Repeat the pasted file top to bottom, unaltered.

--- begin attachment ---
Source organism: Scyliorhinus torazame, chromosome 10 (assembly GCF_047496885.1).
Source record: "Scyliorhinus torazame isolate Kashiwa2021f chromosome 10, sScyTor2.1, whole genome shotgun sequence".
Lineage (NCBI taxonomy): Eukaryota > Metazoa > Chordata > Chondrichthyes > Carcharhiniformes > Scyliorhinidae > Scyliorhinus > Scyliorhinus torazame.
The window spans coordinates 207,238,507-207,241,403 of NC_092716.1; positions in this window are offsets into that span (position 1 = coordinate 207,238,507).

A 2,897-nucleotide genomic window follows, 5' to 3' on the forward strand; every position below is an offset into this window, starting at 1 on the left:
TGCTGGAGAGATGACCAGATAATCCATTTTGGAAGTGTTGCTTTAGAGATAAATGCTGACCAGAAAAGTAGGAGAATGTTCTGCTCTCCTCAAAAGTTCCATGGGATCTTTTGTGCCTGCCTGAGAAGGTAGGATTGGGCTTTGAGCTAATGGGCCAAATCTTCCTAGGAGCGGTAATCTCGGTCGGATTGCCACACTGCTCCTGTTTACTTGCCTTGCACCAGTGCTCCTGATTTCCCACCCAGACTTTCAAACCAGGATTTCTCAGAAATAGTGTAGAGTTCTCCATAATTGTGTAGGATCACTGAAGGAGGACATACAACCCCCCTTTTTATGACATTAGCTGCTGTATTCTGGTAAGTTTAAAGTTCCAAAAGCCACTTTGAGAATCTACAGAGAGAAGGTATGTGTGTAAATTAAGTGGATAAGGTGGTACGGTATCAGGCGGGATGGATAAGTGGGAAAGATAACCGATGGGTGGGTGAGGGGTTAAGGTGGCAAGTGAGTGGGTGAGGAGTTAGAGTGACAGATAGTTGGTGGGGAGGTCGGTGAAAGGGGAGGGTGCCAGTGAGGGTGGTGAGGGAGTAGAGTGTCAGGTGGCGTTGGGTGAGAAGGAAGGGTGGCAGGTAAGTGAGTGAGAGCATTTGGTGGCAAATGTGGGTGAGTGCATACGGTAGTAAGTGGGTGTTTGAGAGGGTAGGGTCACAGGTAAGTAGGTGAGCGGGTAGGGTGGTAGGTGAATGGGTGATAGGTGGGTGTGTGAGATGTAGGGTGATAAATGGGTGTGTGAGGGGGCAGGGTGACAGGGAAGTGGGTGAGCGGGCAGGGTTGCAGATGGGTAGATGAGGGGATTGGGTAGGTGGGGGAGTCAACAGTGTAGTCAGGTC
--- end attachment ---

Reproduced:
Source organism: Scyliorhinus torazame, chromosome 10 (assembly GCF_047496885.1).
Source record: "Scyliorhinus torazame isolate Kashiwa2021f chromosome 10, sScyTor2.1, whole genome shotgun sequence".
Lineage (NCBI taxonomy): Eukaryota > Metazoa > Chordata > Chondrichthyes > Carcharhiniformes > Scyliorhinidae > Scyliorhinus > Scyliorhinus torazame.
The window spans coordinates 207,238,507-207,241,403 of NC_092716.1; positions in this window are offsets into that span (position 1 = coordinate 207,238,507).

A 2,897-nucleotide genomic window follows, 5' to 3' on the forward strand; every position below is an offset into this window, starting at 1 on the left:
TGCTGGAGAGATGACCAGATAATCCATTTTGGAAGTGTTGCTTTAGAGATAAATGCTGACCAGAAAAGTAGGAGAATGTTCTGCTCTCCTCAAAAGTTCCATGGGATCTTTTGTGCCTGCCTGAGAAGGTAGGATTGGGCTTTGAGCTAATGGGCCAAATCTTCCTAGGAGCGGTAATCTCGGTCGGATTGCCACACTGCTCCTGTTTACTTGCCTTGCACCAGTGCTCCTGATTTCCCACCCAGACTTTCAAACCAGGATTTCTCAGAAATAGTGTAGAGTTCTCCATAATTGTGTAGGATCACTGAAGGAGGACATACAACCCCCCTTTTTATGACATTAGCTGCTGTATTCTGGTAAGTTTAAAGTTCCAAAAGCCACTTTGAGAATCTACAGAGAGAAGGTATGTGTGTAAATTAAGTGGATAAGGTGGTACGGTATCAGGCGGGATGGATAAGTGGGAAAGATAACCGATGGGTGGGTGAGGGGTTAAGGTGGCAAGTGAGTGGGTGAGGAGTTAGAGTGACAGATAGTTGGTGGGGAGGTCGGTGAAAGGGGAGGGTGCCAGTGAGGGTGGTGAGGGAGTAGAGTGTCAGGTGGCGTTGGGTGAGAAGGAAGGGTGGCAGGTAAGTGAGTGAGAGCATTTGGTGGCAAATGTGGGTGAGTGCATACGGTAGTAAGTGGGTGTTTGAGAGGGTAGGGTCACAGGTAAGTAGGTGAGCGGGTAGGGTGGTAGGTGAATGGGTGATAGGTGGGTGTGTGAGATGTAGGGTGATAAATGGGTGTGTGAGGGGGCAGGGTGACAGGGAAGTGGGTGAGCGGGCAGGGTTGCAGATGGGTAGATGAGGGGATTGGGTAGGTGGGGGAGTCAACAGTGTAGTCAGGTC